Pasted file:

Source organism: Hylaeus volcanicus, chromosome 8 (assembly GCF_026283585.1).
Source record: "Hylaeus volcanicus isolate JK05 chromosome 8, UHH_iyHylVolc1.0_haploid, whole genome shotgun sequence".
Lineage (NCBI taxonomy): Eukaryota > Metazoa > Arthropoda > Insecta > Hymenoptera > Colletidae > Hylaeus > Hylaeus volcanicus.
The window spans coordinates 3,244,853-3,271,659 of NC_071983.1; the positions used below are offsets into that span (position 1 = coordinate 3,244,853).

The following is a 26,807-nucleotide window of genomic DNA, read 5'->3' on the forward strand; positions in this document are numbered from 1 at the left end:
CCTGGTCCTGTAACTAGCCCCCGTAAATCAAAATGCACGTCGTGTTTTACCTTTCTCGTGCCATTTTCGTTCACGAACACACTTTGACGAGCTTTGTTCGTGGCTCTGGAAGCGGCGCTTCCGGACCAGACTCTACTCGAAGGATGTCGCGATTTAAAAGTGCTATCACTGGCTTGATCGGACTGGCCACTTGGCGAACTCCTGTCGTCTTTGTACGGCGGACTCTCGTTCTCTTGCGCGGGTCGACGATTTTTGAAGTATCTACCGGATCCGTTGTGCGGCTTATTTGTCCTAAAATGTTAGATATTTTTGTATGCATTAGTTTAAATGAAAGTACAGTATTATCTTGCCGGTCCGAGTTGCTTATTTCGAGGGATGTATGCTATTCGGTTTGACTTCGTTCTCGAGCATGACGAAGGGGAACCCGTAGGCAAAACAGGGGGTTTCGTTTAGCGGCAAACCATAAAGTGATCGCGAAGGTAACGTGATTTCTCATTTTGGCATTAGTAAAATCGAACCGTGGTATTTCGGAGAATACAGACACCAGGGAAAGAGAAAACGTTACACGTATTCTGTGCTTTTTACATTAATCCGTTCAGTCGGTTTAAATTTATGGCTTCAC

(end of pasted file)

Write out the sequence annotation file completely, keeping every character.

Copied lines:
Source organism: Hylaeus volcanicus, chromosome 8 (assembly GCF_026283585.1).
Source record: "Hylaeus volcanicus isolate JK05 chromosome 8, UHH_iyHylVolc1.0_haploid, whole genome shotgun sequence".
Lineage (NCBI taxonomy): Eukaryota > Metazoa > Arthropoda > Insecta > Hymenoptera > Colletidae > Hylaeus > Hylaeus volcanicus.
The window spans coordinates 3,244,853-3,271,659 of NC_071983.1; the positions used below are offsets into that span (position 1 = coordinate 3,244,853).

The following is a 26,807-nucleotide window of genomic DNA, read 5'->3' on the forward strand; positions in this document are numbered from 1 at the left end:
CCTGGTCCTGTAACTAGCCCCCGTAAATCAAAATGCACGTCGTGTTTTACCTTTCTCGTGCCATTTTCGTTCACGAACACACTTTGACGAGCTTTGTTCGTGGCTCTGGAAGCGGCGCTTCCGGACCAGACTCTACTCGAAGGATGTCGCGATTTAAAAGTGCTATCACTGGCTTGATCGGACTGGCCACTTGGCGAACTCCTGTCGTCTTTGTACGGCGGACTCTCGTTCTCTTGCGCGGGTCGACGATTTTTGAAGTATCTACCGGATCCGTTGTGCGGCTTATTTGTCCTAAAATGTTAGATATTTTTGTATGCATTAGTTTAAATGAAAGTACAGTATTATCTTGCCGGTCCGAGTTGCTTATTTCGAGGGATGTATGCTATTCGGTTTGACTTCGTTCTCGAGCATGACGAAGGGGAACCCGTAGGCAAAACAGGGGGTTTCGTTTAGCGGCAAACCATAAAGTGATCGCGAAGGTAACGTGATTTCTCATTTTGGCATTAGTAAAATCGAACCGTGGTATTTCGGAGAATACAGACACCAGGGAAAGAGAAAACGTTACACGTATTCTGTGCTTTTTACATTAATCCGTTCAGTCGGTTTAAATTTATGGCTTCAC